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Santa Cruz, Zambales nickel mining impacts sustainable agriculture and fisheries, Philippines


Sta. Cruz is a 1st class municipality with rich arable land that is condusive for farming. The whole province of Zambales owes its title as “home of the best carabao mango of the world” to its rich land.

Yet this fertile land and its river channels and coastal waters of this town are being highly polluted with nickel laterite, a nickel oxide ore that turns the colors the sea into red, due to polluting practices of several mining companies operating there.

To date, because of the nickel mining: Sta. Cruz, Zambales is losing 8,000 tons of palay (rice paddy) production annually worth Php 200-million (US$5M). It has also suffered an estimated loss of Php 20-million (US$ 0.5M) from fish production in three major rivers and at least Php 30-million (or US$0.75M) (each hectare earning a net of Php 300,000.00 annually) loss from fish production in at least 100-hectares of fishpond.

As an effect of the nickel laterite reaching offshore, there was also a decline in deep sea fish catches. There is also a radical reduction in the production of the best and sweetest carabao mango. Thus, because of mining, Sta. Cruz is losing half a billion pesos (US$12M) worth of food, rice, mango and fish production.

The government, through the Mines and Geosciences Bureau, temporarily suspended the operations of the firms, due to what it termed ‘unsystematic methods´. According to the MGB director, the operations of these mining firms led to the “inefficient recovery of minerals and adverse environmental impacts like siltation and dust generation.”

The four mining firms were told to remove all stockpiles in open cut areas and move them to stockpile areas with proper drainage systems, but the companies still continue to haul nickel stock piles for export.

Four large-scale mining companies (extracting nickel) are blamed for the irreversible environmental degradation and destruction in the town of Sta. Cruz, namely: Zambales Diversified Metals Corp.

Benguet Corp. Nickel Mines Inc.

Eramen Minerals Inc.

LNL Archipelago Minerals Inc The nickel mining operations result in water pollution due to nickel laterite. This has seeped in the irrigated water sources and reached 30-nautical miles offshore, affecting both agriculture and fishery sectors.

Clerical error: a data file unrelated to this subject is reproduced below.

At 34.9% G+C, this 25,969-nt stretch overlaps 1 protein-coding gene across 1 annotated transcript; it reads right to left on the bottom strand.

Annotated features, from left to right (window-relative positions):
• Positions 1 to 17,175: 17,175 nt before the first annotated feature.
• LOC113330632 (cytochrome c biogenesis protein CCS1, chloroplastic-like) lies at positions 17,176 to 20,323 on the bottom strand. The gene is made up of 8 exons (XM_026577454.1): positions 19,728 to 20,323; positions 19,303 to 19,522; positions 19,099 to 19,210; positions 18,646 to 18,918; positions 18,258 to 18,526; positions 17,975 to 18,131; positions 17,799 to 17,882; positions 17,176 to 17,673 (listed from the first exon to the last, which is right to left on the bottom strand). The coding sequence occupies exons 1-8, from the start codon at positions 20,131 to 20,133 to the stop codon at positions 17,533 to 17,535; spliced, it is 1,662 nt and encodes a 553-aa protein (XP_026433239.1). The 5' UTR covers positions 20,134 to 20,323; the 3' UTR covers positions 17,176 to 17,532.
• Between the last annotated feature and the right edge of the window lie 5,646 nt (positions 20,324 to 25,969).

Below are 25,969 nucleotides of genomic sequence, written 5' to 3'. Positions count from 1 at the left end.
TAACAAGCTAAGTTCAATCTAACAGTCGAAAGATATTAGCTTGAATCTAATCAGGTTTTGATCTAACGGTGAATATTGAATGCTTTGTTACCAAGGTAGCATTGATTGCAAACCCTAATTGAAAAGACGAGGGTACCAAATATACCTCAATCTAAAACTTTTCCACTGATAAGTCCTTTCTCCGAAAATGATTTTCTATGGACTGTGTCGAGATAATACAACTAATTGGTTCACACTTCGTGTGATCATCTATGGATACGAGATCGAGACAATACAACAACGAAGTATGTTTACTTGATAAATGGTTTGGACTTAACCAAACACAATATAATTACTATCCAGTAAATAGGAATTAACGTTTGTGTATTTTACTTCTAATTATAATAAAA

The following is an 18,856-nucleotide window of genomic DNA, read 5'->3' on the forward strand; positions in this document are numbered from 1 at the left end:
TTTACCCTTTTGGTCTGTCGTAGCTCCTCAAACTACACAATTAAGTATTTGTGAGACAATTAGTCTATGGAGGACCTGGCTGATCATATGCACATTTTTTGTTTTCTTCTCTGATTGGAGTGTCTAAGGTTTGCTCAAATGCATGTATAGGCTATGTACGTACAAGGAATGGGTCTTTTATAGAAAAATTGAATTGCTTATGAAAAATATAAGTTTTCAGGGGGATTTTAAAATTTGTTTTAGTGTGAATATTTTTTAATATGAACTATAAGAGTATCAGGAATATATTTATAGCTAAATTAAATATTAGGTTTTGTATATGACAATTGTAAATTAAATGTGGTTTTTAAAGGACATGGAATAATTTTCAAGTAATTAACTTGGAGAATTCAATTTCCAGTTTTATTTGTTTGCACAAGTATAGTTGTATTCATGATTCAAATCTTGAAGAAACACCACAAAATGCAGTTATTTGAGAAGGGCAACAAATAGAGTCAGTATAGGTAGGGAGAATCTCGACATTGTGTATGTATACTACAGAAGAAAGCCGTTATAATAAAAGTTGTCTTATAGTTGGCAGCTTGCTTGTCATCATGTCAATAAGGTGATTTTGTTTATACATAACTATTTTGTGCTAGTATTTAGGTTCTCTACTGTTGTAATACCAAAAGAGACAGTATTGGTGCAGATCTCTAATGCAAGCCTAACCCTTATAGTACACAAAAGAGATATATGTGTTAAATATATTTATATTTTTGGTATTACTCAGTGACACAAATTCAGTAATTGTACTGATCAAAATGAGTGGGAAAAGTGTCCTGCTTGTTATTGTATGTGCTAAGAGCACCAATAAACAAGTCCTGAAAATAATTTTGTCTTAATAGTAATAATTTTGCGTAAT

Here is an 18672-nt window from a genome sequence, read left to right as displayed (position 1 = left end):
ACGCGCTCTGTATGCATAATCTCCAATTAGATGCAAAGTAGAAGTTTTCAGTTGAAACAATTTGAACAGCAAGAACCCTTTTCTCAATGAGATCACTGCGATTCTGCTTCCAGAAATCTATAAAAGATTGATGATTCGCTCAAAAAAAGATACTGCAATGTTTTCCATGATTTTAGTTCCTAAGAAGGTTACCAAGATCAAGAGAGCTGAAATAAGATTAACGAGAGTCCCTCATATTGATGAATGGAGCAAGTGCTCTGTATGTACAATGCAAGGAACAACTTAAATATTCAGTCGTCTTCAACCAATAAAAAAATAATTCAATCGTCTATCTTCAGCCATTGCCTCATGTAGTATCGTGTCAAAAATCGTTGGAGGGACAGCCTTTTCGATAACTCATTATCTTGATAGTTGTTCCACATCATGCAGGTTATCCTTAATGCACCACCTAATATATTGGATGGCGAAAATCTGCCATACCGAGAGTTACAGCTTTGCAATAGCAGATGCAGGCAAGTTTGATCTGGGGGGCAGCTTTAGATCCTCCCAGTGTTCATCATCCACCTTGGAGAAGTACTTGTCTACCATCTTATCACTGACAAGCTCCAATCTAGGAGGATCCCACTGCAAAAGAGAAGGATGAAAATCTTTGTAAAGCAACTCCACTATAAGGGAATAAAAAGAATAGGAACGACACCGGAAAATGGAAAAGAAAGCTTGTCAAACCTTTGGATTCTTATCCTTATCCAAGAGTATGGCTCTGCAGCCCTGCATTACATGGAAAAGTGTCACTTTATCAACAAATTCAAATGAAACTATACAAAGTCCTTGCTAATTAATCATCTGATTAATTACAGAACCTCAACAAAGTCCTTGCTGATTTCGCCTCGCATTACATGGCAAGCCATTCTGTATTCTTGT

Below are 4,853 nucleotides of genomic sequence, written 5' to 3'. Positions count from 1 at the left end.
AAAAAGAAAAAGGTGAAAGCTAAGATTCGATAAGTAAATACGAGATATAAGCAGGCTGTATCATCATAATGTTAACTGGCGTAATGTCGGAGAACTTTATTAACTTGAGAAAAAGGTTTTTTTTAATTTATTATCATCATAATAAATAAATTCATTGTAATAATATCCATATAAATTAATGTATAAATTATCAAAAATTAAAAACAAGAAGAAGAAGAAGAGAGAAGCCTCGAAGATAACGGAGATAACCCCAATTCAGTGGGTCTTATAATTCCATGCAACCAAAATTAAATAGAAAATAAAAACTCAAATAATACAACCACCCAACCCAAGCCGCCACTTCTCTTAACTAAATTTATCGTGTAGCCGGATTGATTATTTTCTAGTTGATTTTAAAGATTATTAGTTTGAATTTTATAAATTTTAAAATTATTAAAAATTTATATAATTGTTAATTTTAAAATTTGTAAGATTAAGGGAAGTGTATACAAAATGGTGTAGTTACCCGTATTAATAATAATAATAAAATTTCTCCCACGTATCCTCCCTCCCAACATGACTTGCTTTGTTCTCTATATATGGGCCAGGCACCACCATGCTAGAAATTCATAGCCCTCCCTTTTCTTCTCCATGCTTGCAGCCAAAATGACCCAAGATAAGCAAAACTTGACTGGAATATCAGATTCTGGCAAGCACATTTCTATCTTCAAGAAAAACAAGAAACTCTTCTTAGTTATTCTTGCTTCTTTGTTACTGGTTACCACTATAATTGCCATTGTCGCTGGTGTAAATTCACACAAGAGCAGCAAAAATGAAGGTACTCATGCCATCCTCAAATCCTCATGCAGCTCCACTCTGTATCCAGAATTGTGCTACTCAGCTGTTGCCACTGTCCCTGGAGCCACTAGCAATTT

June last year, the companies were suspended because of the impacts and problems caused by their operations. Last February, the government lifted their suspension and so the company resumed their operations.

Basic Data

Name of conflict:Santa Cruz, Zambales nickel mining impacts sustainable agriculture and fisheries, Philippines
State or province:Zambales
Location of conflict:Santa Cruz
Accuracy of locationHIGH (Local level)

Source of Conflict

Type of conflict. 1st level:Mineral Ores and Building Materials Extraction
Type of conflict. 2nd level:Mining exploration and/or ore extraction
Specific commodities:Nickel

Project Details and Actors

Project details

Zambales Diversified Metals Corp. - 3,765.3853-ha. mine permit for chromite and nickel

Benguet Corp. Nickel Mines Inc. - 1,406.7362-ha. mine permit for chromite and nickel

Eramen Minerals Inc. - 4,619.6869-ha. mine permit-ha. mine permit for chromite and nickel

LNL Archipelago Minerals Inc -

Type of populationSemi-urban
Affected Population:53,867
Start of the conflict:01/01/2011
Company names or state enterprises:Zambales Diversified Metals Corp. from Philippines
Benguet Corp. Nickel Mines Inc. from Philippines
Eramen Minerals Inc. from Philippines
LNL Archipelago Minerals Inc (LAMI) from China
Relevant government actors:Department of Environment and Natural Resources – Mines and Geosciences Bureau
National Commission on Indigenous Peoples
Department of Agriculture
Environmental justice organizations (and other supporters) and their websites, if available:Concerned Citizens of Sta Cruz Zambales (CCOS)